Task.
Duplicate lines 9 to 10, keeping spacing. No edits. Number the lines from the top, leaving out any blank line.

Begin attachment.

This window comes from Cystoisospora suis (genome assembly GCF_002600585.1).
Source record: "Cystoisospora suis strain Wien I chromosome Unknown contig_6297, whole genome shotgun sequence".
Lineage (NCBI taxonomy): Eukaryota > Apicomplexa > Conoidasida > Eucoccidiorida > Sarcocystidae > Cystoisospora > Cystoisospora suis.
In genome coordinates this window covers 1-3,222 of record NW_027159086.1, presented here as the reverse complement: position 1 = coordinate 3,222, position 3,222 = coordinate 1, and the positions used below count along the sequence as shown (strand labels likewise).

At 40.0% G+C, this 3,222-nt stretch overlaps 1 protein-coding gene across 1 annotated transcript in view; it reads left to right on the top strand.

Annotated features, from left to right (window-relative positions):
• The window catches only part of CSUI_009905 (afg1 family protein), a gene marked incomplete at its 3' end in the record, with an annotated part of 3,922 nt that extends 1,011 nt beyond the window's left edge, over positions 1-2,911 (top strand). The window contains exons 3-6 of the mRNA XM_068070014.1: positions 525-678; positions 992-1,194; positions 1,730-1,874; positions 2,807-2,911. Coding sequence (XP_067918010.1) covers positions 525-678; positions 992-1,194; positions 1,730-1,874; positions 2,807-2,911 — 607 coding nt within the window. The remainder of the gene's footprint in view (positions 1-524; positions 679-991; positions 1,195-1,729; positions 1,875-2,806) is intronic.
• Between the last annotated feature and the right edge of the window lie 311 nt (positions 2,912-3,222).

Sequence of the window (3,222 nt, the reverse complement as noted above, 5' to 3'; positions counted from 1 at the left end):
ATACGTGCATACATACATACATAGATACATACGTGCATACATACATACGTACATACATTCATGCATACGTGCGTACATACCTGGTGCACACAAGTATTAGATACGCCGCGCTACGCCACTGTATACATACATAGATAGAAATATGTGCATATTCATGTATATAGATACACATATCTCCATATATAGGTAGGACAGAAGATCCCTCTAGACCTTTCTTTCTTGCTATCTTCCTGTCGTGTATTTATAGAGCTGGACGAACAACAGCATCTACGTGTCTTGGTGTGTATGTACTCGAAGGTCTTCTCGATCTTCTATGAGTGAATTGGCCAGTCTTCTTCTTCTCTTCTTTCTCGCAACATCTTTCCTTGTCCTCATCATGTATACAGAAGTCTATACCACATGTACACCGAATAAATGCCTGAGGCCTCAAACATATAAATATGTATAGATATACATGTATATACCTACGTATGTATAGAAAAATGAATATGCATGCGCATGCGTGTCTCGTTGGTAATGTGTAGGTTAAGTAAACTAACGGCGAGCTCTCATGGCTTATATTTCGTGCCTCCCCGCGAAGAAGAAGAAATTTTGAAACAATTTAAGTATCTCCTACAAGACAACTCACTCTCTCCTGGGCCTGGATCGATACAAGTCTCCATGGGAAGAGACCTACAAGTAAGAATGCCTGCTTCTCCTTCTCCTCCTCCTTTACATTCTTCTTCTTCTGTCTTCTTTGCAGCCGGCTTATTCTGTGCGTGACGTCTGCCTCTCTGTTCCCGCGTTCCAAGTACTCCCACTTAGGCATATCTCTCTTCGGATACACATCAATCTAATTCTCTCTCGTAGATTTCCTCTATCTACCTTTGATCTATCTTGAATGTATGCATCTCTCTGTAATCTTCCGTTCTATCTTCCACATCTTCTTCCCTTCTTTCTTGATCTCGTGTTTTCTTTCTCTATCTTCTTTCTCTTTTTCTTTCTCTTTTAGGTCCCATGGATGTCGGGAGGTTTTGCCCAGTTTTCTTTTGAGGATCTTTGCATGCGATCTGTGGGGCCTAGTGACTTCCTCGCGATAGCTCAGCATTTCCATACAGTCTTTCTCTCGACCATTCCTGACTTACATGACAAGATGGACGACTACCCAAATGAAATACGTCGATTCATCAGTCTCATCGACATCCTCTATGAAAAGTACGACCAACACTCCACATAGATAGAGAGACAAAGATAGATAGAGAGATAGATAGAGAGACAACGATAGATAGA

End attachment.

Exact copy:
Sequence of the window (3,222 nt, the reverse complement as noted above, 5' to 3'; positions counted from 1 at the left end):
ATACGTGCATACATACATACATAGATACATACGTGCATACATACATACGTACATACATTCATGCATACGTGCGTACATACCTGGTGCACACAAGTATTAGATACGCCGCGCTACGCCACTGTATACATACATAGATAGAAATATGTGCATATTCATGTATATAGATACACATATCTCCATATATAGGTAGGACAGAAGATCCCTCTAGACCTTTCTTTCTTGCTATCTTCCTGTCGTGTATTTATAGAGCTGGACGAACAACAGCATCTACGTGTCTTGGTGTGTATGTACTCGAAGGTCTTCTCGATCTTCTATGAGTGAATTGGCCAGTCTTCTTCTTCTCTTCTTTCTCGCAACATCTTTCCTTGTCCTCATCATGTATACAGAAGTCTATACCACATGTACACCGAATAAATGCCTGAGGCCTCAAACATATAAATATGTATAGATATACATGTATATACCTACGTATGTATAGAAAAATGAATATGCATGCGCATGCGTGTCTCGTTGGTAATGTGTAGGTTAAGTAAACTAACGGCGAGCTCTCATGGCTTATATTTCGTGCCTCCCCGCGAAGAAGAAGAAATTTTGAAACAATTTAAGTATCTCCTACAAGACAACTCACTCTCTCCTGGGCCTGGATCGATACAAGTCTCCATGGGAAGAGACCTACAAGTAAGAATGCCTGCTTCTCCTTCTCCTCCTCCTTTACATTCTTCTTCTTCTGTCTTCTTTGCAGCCGGCTTATTCTGTGCGTGACGTCTGCCTCTCTGTTCCCGCGTTCCAAGTACTCCCACTTAGGCATATCTCTCTTCGGATACACATCAATCTAATTCTCTCTCGTAGATTTCCTCTATCTACCTTTGATCTATCTTGAATGTATGCATCTCTCTGTAATCTTCCGTTCTATCTTCCACATCTTCTTCCCTTCTTTCTTGATCTCGTGTTTTCTTTCTCTATCTTCTTTCTCTTTTTCTTTCTCTTTTAGGTCCCATGGATGTCGGGAGGTTTTGCCCAGTTTTCTTTTGAGGATCTTTGCATGCGATCTGTGGGGCCTAGTGACTTCCTCGCGATAGCTCAGCATTTCCATACAGTCTTTCTCTCGACCATTCCTGACTTACATGACAAGATGGACGACTACCCAAATGAAATACGTCGATTCATCAGTCTCATCGACATCCTCTATGAAAAGTACGACCAACACTCCACATAGATAGAGAGACAAAGATAGATAGAGAGATAGATAGAGAGACAACGATAGATAGA